Henriette Hellinger, M.A.

IRTG Baltic Peripeties
Anklamer Str. 20
17489 Greifswald

Room: 1.02
+49 3834 420 3592



Since April 2024: Doctoral researcher at IRTG „Baltic Peripeties“

2023: Participant of „KarriereWegeMentoring“ for female graduates with PhD interest

2021-2023: M.A History and Culture of the Baltic Sea Region at Greifswald University

2021-2023: Student Assistant for M.A. programme „History and Culture of the Baltic Sea Region“

2021-2023: Student Assistant at the Chair for Nordic History

2022: Erasmus semester at Södertörn University Stockholm

2020: Internship at Kulturhistorisches Museum Stralsund

2017-2021: B.A. History / Scandinavian Studies at Greifswald University

PhD project

Bodies, violence, gender roles: Shifting expectations of clerical behaviour in Medieval Scandinavia (working title)

My doctoral project focuses on the expectations of clerical behaviour, largely dictated by canon law and ecclesiastical discourse of the time. While certain desirable behaviours and lifestyles for members of the clergy were known and promoted by the Scandinavian church from its beginnings, there are numerous accounts of clerical misconduct, regular breaches of canon law and even long-term disregard for certain conventions. The reaction of the papacy and papal legates to these incidents varied from time to time, and at times there was even tolerance of clerical behaviour that was explicitly contrary to canon law. While disasters such as depopulation caused by the plague could lead to greater tolerance of the Catholic Church towards its members, political or ecclesiastical changes could lead to stricter enforcement of canon law. The narrative of the clergy as people on the moral high ground seems clearly separated from the accounts of local clerics.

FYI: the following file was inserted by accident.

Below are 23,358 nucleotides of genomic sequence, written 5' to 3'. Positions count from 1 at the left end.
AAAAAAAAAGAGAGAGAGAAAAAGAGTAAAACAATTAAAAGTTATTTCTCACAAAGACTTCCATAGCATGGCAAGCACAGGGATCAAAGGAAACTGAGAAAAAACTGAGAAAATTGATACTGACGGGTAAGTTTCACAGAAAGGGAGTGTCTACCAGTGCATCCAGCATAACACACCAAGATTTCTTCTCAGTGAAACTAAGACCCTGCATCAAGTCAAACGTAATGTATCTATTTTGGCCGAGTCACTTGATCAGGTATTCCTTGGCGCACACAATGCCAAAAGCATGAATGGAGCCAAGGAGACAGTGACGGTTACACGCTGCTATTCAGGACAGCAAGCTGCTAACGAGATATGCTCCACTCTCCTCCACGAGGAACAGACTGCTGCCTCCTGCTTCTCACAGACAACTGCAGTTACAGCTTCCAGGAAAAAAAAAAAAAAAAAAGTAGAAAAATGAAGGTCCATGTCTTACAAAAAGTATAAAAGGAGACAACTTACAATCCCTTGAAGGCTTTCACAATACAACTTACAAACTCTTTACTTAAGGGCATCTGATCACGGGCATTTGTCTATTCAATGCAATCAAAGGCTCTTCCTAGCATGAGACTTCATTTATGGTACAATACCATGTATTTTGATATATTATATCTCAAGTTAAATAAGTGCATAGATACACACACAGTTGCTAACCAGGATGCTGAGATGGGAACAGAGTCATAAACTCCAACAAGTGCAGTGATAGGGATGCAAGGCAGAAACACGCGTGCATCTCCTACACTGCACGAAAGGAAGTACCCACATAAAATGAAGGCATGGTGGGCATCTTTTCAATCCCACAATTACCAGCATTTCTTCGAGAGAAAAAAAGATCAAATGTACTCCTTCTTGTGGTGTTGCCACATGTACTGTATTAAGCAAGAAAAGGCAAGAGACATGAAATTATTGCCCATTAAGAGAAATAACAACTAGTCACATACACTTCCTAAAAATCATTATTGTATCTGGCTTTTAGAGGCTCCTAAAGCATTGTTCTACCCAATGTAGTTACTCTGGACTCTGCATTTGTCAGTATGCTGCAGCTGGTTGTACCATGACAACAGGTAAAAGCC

My project examines the period between the full integration of Scandinavia into the Catholic Church and the Protestant Reformation and its integration in Scandinavia. Geographically, the focus is on the regions covered by the archdioceses of Lund, Nidaros and Uppsala (which also includes most of modern Finland). The groups considered are higher and lower clerics, with and without ordination, as well as secular and monastic clerics, the latter including nuns as the only group of female clerics. Clerical behaviour and lifestyle dictated by canon law could include sexual and social behaviour, dietary and dress regulations, anatomical or medical requirements, the duty of non-violence, economic restrictions, and matters of character and piety. In addition to canon law, the records of the Apostolic Penitentiary contain a large number of sources on applications for absolution and penance, including those made by clerics. Monastic orders often kept their own records and registers of the conduct of their clergy. Records between the papacy and local archbishops and bishops, as well as records of papal legates, can provide insight in the Church's tolerance of its members.


"Bodies, Violence, Gender Roles: Shifting Expectations of Clerical Behaviour in Medieval Scandinavia", Vortrag im Rahmen des Annual Workshop | IRTG Baltic Peripeties: Resonant Conflicts. Turning Points in the Baltic Sea Region in Trondheim am 22. Mai 2024.